We are all together again
on Halloween eve
just like always, me
up to my elbows in pumpkin guts,
you and your dad
at the table, seated
before spread out newsprint.
Divorce is irrelevant
when there are pumpkins to carve.
I attack another
with the largest kitchen knife I own,
in imitation of a bad horror movie.
How pale and vulnerable
my wrists are. I am crazy
for the seeds. The seeds
are the only reason I carve pumpkins
anymore. Well, and to see what you—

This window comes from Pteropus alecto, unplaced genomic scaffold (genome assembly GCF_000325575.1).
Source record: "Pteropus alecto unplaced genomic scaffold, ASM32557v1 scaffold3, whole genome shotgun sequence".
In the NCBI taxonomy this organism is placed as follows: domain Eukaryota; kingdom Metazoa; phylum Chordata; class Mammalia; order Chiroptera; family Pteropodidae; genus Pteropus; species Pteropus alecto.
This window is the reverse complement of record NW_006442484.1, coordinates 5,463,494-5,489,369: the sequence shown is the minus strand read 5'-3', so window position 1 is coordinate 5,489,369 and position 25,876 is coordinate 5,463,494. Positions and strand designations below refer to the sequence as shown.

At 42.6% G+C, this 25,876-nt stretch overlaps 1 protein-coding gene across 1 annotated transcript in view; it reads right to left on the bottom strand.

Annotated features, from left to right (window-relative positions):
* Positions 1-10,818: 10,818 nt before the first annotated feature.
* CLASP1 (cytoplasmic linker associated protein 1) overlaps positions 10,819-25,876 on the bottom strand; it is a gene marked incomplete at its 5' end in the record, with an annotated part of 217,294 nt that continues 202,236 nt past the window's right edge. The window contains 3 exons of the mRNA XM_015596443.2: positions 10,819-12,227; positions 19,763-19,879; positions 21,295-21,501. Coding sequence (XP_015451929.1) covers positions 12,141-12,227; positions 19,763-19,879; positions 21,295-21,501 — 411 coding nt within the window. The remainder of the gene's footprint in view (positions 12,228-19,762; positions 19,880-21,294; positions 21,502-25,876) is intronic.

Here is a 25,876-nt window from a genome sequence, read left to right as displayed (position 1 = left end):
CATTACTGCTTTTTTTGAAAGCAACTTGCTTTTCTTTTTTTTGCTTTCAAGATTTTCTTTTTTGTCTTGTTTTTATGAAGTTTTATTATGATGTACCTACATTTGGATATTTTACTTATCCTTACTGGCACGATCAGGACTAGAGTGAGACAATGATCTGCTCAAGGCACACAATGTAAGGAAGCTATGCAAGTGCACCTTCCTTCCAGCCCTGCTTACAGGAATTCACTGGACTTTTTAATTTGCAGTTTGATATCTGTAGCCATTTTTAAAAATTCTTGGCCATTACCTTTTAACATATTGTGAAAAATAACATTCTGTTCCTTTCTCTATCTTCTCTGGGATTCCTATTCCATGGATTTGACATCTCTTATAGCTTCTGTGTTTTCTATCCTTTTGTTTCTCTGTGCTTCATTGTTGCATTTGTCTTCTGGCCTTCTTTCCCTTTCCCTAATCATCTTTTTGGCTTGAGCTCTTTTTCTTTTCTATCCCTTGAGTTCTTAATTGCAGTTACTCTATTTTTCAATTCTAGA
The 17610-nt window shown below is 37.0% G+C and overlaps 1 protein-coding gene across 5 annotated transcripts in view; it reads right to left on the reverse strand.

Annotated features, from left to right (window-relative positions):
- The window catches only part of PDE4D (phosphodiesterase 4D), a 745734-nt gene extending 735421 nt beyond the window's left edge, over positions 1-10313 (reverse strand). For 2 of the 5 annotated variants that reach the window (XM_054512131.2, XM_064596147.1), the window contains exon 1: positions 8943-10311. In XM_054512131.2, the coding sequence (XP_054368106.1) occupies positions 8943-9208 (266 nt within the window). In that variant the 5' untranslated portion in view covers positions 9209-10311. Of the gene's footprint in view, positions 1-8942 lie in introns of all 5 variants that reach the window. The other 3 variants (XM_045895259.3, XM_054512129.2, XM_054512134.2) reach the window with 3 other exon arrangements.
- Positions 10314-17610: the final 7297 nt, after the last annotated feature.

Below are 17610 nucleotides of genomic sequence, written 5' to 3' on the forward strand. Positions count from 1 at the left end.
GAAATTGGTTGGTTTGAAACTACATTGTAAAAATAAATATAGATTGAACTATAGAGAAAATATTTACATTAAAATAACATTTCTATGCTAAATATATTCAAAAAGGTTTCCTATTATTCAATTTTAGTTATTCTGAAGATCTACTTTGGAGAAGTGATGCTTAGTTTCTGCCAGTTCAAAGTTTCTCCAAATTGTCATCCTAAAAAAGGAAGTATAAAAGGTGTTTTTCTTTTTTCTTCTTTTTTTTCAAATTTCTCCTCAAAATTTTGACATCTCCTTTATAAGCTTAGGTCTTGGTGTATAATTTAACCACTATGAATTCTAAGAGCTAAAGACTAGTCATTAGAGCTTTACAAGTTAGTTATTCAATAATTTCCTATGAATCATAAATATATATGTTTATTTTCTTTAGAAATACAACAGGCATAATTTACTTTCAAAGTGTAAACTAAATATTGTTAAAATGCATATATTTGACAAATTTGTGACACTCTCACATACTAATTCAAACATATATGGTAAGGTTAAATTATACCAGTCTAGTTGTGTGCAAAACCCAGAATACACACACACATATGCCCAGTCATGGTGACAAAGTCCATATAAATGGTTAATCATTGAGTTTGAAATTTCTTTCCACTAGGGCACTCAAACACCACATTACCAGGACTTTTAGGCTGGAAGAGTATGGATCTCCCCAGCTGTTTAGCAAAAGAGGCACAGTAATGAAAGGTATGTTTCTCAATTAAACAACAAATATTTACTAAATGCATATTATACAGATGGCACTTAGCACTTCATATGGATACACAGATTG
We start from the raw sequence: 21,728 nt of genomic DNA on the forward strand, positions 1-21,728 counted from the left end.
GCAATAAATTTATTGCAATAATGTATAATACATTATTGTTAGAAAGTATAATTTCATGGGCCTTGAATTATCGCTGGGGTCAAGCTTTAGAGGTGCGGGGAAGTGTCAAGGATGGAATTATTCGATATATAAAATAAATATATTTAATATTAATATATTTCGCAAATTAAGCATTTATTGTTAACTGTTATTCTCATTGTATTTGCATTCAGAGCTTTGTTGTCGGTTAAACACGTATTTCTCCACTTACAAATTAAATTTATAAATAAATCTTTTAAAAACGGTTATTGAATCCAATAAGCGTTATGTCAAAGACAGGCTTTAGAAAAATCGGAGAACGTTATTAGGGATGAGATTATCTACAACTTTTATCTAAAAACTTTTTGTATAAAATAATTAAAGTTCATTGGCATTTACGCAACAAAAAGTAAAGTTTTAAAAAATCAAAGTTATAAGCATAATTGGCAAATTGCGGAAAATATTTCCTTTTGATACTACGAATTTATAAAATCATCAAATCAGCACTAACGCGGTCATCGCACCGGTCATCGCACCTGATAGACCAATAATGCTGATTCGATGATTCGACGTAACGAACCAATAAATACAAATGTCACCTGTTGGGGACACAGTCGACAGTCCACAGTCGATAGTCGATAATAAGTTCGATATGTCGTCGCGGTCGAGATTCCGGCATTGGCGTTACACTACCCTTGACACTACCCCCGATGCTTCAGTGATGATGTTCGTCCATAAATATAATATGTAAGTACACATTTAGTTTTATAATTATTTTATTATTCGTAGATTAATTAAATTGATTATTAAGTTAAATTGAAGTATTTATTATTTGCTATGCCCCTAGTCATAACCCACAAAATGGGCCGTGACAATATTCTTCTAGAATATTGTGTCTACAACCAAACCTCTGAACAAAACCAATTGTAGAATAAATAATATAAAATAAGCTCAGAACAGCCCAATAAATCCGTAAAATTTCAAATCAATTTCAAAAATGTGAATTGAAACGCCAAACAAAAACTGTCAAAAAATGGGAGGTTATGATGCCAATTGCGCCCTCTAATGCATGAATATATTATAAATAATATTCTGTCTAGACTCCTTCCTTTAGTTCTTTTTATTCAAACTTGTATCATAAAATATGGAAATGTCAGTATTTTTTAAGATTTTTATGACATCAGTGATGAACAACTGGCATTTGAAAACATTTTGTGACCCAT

at your age—might make. Interwoven
throughout one stringy womb,
I find sprouted seeds. This one,
pregnant with fledgling
jack-o-lanterns of the future;
lit and grimacing faces that will
never be, maniacal grins for porches
we can only imagine. Then, I tell you
a story: the autumn you were in utero,
my first trimester, I craved pumpkin seeds,
and your dad brought them to me by the bowlful.
In fact, you are probably 95 percent pumpkin seed
I say and you say, I don’t really like them!
We three, around our table, laugh. Then,
we light candles and place them inside the hollows
we have made. Just like us, they flicker and wink
at decay. Cleaned and carved by loving hands,
the very faces of creation.